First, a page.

“Why do you write?”

“Huh?” I ask, keeping my pen down and giving him my undivided attention.

“Why do you write?” he repeats, while sitting up on my bed with an eyebrow raised.

I push back my chair and contemplate over the answer to his question. I weave my hands together and place them on my lap.

“Well?” he questions, catching the ball that he’s been throwing up at the ceiling for the past ten minutes.

“Well, it’s an escape of sorts. It’s a way of making sure that the thoughts that go through my head don’t just stay there and get lost over time or get buried deep in a corner. I write to solidify them on a piece of paper in ink. I write to express. To feel, and maybe make others feel too. I also write so that the six-year-old me, the one that believes in magic and fairies and all good things, doesn’t hide in a corner and get lost. I do it for the girl who secretly hoped would get a Hogwarts letter, for the girl who gets excited when she sees angel numbers and makes a wish on every 11:11, for the girl who sees dragons and flying elephants in the clouds instead of just a visible mass of condensed water vapour floating in the atmosphere, for the one who feels most alive in the worlds that never were. It’s for all the girls who dream and don’t wish to stop anytime soon.”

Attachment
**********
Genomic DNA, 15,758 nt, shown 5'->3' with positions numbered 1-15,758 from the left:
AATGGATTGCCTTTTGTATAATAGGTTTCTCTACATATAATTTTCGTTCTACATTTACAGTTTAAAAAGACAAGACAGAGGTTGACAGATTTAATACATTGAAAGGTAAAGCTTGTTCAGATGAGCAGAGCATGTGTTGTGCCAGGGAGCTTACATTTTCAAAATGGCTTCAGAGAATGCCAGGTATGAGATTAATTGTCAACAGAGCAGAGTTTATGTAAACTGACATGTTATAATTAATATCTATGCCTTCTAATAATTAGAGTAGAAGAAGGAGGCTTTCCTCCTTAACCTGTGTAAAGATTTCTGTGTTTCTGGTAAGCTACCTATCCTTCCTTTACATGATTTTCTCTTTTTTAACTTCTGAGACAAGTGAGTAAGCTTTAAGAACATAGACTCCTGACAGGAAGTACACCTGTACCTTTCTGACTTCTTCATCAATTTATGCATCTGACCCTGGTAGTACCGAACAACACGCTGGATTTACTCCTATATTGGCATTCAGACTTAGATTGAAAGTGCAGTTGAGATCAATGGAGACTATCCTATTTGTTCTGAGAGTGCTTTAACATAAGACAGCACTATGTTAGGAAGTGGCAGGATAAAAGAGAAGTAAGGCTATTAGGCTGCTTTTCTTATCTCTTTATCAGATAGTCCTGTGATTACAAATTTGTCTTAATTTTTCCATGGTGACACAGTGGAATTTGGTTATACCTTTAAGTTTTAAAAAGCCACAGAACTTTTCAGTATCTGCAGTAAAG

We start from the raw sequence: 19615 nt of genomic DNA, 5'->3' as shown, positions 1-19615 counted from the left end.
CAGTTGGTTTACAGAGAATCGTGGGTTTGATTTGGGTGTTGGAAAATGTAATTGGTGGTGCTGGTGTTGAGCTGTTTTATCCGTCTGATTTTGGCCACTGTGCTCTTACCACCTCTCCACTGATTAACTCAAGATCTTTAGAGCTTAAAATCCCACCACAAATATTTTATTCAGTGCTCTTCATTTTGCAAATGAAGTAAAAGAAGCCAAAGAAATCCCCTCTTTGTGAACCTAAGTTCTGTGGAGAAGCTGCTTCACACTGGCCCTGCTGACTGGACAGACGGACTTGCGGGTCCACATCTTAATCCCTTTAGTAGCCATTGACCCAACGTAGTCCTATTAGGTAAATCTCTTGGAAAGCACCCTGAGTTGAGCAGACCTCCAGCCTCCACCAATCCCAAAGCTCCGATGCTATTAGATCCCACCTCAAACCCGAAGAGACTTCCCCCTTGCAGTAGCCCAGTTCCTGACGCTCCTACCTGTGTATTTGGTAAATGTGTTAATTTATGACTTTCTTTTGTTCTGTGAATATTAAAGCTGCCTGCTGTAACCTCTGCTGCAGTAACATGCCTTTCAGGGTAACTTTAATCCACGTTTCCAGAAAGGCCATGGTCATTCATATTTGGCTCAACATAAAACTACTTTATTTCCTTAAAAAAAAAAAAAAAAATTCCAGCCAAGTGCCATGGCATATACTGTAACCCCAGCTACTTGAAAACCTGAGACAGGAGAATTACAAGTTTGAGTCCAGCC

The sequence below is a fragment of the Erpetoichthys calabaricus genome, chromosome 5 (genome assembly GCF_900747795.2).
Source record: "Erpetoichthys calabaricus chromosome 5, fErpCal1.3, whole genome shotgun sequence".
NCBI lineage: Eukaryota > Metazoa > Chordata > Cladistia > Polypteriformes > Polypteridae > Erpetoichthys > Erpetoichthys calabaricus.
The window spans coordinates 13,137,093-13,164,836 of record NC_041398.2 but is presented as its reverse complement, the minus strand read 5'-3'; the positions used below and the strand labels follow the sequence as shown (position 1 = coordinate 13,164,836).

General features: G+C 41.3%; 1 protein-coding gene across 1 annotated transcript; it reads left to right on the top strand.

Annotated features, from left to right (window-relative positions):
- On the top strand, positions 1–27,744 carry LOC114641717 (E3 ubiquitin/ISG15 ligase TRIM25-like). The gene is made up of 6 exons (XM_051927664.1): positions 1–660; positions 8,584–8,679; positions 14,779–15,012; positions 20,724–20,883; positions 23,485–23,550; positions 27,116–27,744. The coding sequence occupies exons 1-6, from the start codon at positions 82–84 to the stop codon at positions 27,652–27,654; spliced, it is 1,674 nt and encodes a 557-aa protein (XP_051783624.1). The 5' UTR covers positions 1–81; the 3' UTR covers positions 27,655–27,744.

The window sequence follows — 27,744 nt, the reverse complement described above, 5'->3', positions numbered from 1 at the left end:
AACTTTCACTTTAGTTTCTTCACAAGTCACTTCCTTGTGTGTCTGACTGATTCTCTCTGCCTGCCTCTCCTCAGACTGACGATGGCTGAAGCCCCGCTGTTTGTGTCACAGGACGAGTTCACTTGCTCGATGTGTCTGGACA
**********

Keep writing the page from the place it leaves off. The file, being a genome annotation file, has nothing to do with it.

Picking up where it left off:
I look towards him to see that he has his head propped up on his chin and is looking intently at me with a small smile on his face. He juts his chin out in a way to tell me to go on.

So, I do.

“When I write, I create worlds. Ones that are different from this one in various aspects. Ones that are imaginary. Worlds that live and thrive only in my head. Once I write them down in ink, I somehow breathe life into them. And then all of a sudden, they don’t seem imaginary anymore. They seem real. Even if it’s just for a while, but they do,” I finish.

“That answers your question, kiddo?” I ask.

“Yeah, it sure does,” he nods his head with a grin and hops off my bed, and then his grin falls. “And don’t call me kiddo,” he says with a very serious expression.

“Don’t call you kiddo? What else am I supposed to call you then? I mean, you are a kid.” I state.

“Am not. I’m 10. I doubt that comes under the category of kid,” he defends.

I put my palms up and shrug, “Sure, whatever you say, big guy.”

He smiles. He then starts to walk out the door of our bedroom but stops once he nears it and looks back. “Hey, Didi?” he calls.


“I hope you never stop dreaming and writing and creating worlds,” he confesses with a calm expression.

My heart feels warm and my face splits into a grin and so does his.

“I hope so too. Thanks, kiddo.” I express.

His grin falls. He stomps his foot, scrunches his nose at me and stomps out of our bedroom, “MOM! DAD! Tell Didi to stop calling me kiddo. I’m not a kiddo. I’m 10! My time on earth is no longer a single digit. That doesn’t come under the category of kid.” He complains and continues to explain to our parents why I shouldn’t call him kiddo anymore, but I can’t hear it over the sound of my loud, booming and heartfelt laughter.

Author: Asmi Pawar

Editor: Diya Chakraborty

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